Definition: A relative is someone who has a relationship with you. Relative pronouns show a relationship between a noun and a clause. The clause provides describing information about the noun. You can also use relative pronouns to combine two sentences into one.
Who, whom, and whose relate to people (or pets if you refer to them by name). Which is used with objects. That is preferably used only with objects, but you will see it used with people. Try to get in the habit of using who with people instead of that. It is more polite. (More information on that vs. which can be found here.)
Examples of Relative Pronouns
I like roller coasters that have lots of loops.
(that = roller coasters)
Ice cream, which is my favorite dessert, tastes very refreshing on a hot summer day.
(which = ice cream)
Teachers who have a sense of humor are easy to get along with.
(who = teachers)
My cousin, who is from Illinois, visits me every year.
(who = my cousin)
The friend whom you saw yesterday wants to go out again tonight.
(whom = friend)
The man whose shirt was stained rushed home for a change of clothes.
(whose = the man's)
In each of these sentences, you can see that the relative pronoun introduces additional information about the noun.
You can also use relative pronouns to combine two sentences. This feature makes relative pronouns an excellent tool for improving your writing. Take a look at the following two sentences:
The team won the championship. The team went to Disneyland to celebrate.
They sound a little choppy and mechanical, don't they? You can fix that problem by using the relative pronoun that to replace the noun team in the second sentence. Doing so will allow you to combine both sentences into one.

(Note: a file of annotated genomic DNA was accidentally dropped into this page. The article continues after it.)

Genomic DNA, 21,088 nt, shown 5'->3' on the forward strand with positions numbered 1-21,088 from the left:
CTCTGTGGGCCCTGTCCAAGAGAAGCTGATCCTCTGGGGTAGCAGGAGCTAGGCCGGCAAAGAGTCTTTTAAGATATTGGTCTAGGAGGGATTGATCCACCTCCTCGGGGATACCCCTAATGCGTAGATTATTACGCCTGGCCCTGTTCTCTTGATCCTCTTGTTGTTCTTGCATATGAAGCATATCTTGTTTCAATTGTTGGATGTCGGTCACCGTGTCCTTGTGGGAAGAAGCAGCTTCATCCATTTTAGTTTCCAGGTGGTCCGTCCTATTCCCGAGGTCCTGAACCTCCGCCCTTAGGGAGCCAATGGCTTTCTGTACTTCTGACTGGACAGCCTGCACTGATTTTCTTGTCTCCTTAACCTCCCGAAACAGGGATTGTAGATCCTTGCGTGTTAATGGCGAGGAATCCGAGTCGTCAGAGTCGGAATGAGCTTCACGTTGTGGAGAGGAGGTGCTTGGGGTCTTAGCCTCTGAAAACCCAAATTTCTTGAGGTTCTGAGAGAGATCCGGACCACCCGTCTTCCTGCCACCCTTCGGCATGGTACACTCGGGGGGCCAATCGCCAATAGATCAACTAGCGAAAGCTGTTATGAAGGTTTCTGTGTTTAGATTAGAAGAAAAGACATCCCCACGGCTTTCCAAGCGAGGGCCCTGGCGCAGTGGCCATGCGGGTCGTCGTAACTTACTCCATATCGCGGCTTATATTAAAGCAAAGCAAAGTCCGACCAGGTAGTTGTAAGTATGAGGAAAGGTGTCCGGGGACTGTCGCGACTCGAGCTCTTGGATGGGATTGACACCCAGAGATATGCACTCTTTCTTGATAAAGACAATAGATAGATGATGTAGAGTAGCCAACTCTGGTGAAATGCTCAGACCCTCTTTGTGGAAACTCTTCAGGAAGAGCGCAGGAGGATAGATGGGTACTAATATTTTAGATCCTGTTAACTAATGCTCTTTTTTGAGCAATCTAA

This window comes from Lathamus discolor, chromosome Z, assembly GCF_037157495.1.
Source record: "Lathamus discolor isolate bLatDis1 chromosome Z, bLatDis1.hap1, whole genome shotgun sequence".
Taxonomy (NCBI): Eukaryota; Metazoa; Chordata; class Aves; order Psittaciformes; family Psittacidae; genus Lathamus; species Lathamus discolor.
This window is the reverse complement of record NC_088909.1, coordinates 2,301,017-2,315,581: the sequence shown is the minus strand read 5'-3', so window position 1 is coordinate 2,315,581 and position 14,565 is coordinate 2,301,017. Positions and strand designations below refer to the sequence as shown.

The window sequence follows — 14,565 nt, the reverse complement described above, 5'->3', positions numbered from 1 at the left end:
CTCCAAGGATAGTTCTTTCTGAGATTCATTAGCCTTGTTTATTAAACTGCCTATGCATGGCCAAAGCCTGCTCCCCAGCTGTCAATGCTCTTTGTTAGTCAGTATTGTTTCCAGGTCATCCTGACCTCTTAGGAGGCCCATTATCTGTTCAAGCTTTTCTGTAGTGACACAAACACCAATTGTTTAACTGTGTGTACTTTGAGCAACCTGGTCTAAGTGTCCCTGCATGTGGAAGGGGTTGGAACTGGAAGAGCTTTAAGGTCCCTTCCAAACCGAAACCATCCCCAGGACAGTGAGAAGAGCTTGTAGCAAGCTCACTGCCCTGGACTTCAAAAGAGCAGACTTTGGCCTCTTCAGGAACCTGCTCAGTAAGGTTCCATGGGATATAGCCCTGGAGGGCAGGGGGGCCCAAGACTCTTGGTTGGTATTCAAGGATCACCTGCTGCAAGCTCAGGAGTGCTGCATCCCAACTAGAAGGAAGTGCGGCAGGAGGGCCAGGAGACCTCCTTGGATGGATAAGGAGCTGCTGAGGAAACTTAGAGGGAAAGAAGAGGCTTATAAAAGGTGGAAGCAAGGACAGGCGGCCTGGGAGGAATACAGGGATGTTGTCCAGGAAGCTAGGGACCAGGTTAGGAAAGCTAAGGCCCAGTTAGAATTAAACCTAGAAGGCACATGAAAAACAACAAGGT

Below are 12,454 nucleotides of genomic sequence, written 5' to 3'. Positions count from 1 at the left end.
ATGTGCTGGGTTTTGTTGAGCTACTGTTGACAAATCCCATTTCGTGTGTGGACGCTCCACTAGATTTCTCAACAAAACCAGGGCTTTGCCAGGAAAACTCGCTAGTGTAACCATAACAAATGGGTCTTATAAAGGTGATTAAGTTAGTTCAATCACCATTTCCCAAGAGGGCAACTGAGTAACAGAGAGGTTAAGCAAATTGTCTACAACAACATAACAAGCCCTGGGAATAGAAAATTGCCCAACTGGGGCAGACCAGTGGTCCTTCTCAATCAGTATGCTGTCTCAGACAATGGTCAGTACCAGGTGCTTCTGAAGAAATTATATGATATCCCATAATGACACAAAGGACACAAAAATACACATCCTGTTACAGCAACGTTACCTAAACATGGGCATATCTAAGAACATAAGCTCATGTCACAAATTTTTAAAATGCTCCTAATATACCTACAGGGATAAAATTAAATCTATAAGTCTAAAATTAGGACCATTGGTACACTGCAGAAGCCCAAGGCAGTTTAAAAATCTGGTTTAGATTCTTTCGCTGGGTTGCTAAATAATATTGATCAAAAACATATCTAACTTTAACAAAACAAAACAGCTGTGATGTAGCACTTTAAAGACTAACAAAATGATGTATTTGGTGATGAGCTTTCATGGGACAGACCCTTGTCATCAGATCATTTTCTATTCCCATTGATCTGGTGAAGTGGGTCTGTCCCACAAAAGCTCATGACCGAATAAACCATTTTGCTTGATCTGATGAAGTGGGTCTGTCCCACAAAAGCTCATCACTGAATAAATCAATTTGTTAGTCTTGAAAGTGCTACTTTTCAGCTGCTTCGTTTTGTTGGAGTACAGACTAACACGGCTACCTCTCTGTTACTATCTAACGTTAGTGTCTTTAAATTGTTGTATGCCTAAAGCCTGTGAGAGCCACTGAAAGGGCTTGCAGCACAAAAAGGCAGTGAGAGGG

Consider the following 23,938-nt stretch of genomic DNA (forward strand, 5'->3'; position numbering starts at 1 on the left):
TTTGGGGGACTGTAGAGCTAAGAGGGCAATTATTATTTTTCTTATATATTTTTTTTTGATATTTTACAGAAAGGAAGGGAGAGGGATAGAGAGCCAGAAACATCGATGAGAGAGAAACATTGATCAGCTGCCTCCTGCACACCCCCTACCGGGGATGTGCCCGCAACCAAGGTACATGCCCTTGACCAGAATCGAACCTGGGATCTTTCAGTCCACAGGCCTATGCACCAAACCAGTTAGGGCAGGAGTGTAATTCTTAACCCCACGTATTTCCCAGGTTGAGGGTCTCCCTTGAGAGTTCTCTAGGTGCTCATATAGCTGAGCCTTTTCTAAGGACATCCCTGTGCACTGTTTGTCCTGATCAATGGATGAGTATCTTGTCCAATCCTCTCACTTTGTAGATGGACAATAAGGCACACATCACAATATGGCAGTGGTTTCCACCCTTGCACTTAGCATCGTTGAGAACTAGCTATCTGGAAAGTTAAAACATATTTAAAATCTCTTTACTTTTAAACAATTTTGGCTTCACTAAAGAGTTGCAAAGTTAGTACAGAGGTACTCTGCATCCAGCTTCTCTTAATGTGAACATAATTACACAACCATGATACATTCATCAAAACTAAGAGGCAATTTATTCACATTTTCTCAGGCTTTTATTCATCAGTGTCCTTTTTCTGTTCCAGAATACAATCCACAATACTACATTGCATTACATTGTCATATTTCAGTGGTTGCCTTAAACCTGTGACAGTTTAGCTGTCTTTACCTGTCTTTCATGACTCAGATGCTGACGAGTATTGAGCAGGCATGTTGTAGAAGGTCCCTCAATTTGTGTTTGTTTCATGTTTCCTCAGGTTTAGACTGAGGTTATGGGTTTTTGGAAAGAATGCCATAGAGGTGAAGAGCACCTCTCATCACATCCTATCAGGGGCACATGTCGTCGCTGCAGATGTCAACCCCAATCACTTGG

The team that won the championship went to Disneyland to celebrate.
Now you have a single concise sentence instead of two choppy sentences. Also notice how won the championshipgives us additional information about the team. We wouldn't know which team went to Disneyland without using a relative pronoun to give us more information. (For more information, look here.)
As you have probably already noticed, many interrogative, demonstrative, and relative pronouns look exactly the same. In order to tell the difference, you must analyze how these pronouns are being used in a sentence. If they are being used to ask a question, they are interrogative. When you use them to show or point to something, they are demonstrative. You will know if a pronoun is relative if 1) the pronoun introduces describing information about a noun or 2) the pronoun is acting like a conjunction. Below you'll see some examples to help you understand the differences.
Interrogative: Whom did you ask about the movie times?
(The pronoun whom is being used to ask a question.)
Relative: Dave is the person whom you asked about the movie times.
(The pronoun whom is being use to introduce additional information about Dave.)
Demonstrative: That is the book I found.
(The pronoun that shows which book I found. It may help you to imagine someone pointing to the book.)
Relative: I found the book that you lost. (book I found = book you lost)
(The pronoun that connects the two sentences You lost the book and I found the book. It also gives us some describing information about the book.)